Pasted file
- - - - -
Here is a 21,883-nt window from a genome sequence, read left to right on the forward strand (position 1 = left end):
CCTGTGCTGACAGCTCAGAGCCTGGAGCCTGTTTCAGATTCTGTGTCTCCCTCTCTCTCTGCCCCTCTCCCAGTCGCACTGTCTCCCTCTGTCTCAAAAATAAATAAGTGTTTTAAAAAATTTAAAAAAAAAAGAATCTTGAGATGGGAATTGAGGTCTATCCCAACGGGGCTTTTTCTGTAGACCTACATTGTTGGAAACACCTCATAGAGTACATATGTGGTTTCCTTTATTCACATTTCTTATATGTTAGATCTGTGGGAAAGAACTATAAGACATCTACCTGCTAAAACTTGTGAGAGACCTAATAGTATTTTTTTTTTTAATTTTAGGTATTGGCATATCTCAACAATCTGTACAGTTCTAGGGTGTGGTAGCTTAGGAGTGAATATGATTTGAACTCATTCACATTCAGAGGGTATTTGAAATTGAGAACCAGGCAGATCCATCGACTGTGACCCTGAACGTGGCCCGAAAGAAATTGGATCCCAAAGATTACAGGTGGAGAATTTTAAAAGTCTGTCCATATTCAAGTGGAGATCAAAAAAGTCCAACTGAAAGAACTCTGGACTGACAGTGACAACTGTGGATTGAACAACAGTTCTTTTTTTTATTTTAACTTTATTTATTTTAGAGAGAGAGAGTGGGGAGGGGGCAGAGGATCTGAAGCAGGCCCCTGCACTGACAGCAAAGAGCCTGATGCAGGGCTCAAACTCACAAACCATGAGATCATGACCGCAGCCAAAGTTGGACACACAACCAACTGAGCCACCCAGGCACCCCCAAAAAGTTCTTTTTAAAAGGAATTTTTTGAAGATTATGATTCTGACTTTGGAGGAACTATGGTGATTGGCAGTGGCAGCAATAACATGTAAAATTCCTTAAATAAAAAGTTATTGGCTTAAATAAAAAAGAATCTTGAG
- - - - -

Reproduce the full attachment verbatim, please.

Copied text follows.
Here is a 21,883-nt window from a genome sequence, read left to right on the forward strand (position 1 = left end):
CCTGTGCTGACAGCTCAGAGCCTGGAGCCTGTTTCAGATTCTGTGTCTCCCTCTCTCTCTGCCCCTCTCCCAGTCGCACTGTCTCCCTCTGTCTCAAAAATAAATAAGTGTTTTAAAAAATTTAAAAAAAAAAGAATCTTGAGATGGGAATTGAGGTCTATCCCAACGGGGCTTTTTCTGTAGACCTACATTGTTGGAAACACCTCATAGAGTACATATGTGGTTTCCTTTATTCACATTTCTTATATGTTAGATCTGTGGGAAAGAACTATAAGACATCTACCTGCTAAAACTTGTGAGAGACCTAATAGTATTTTTTTTTTTAATTTTAGGTATTGGCATATCTCAACAATCTGTACAGTTCTAGGGTGTGGTAGCTTAGGAGTGAATATGATTTGAACTCATTCACATTCAGAGGGTATTTGAAATTGAGAACCAGGCAGATCCATCGACTGTGACCCTGAACGTGGCCCGAAAGAAATTGGATCCCAAAGATTACAGGTGGAGAATTTTAAAAGTCTGTCCATATTCAAGTGGAGATCAAAAAAGTCCAACTGAAAGAACTCTGGACTGACAGTGACAACTGTGGATTGAACAACAGTTCTTTTTTTTATTTTAACTTTATTTATTTTAGAGAGAGAGAGTGGGGAGGGGGCAGAGGATCTGAAGCAGGCCCCTGCACTGACAGCAAAGAGCCTGATGCAGGGCTCAAACTCACAAACCATGAGATCATGACCGCAGCCAAAGTTGGACACACAACCAACTGAGCCACCCAGGCACCCCCAAAAAGTTCTTTTTAAAAGGAATTTTTTGAAGATTATGATTCTGACTTTGGAGGAACTATGGTGATTGGCAGTGGCAGCAATAACATGTAAAATTCCTTAAATAAAAAGTTATTGGCTTAAATAAAAAAGAATCTTGAG